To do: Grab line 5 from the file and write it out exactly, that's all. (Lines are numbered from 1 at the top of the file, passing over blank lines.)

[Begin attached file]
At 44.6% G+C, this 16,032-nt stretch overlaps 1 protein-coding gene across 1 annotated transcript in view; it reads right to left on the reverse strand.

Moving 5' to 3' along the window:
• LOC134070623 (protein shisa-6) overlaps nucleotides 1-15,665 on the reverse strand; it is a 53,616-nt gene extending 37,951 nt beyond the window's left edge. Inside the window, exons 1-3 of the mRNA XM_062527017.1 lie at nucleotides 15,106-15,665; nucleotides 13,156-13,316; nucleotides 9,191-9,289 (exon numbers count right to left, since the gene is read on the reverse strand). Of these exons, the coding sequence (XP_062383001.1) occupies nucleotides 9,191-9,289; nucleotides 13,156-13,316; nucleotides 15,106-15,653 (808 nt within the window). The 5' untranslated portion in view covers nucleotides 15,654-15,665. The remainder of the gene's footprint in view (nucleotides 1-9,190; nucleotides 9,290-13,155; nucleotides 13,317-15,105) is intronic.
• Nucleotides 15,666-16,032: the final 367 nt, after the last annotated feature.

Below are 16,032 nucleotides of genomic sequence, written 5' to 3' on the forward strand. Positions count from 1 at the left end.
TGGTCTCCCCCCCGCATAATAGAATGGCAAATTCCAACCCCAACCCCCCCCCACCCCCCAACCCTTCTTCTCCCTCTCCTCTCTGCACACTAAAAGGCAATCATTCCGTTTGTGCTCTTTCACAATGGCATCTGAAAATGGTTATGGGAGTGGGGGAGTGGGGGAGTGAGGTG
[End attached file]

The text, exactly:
Below are 16,032 nucleotides of genomic sequence, written 5' to 3' on the forward strand. Positions count from 1 at the left end.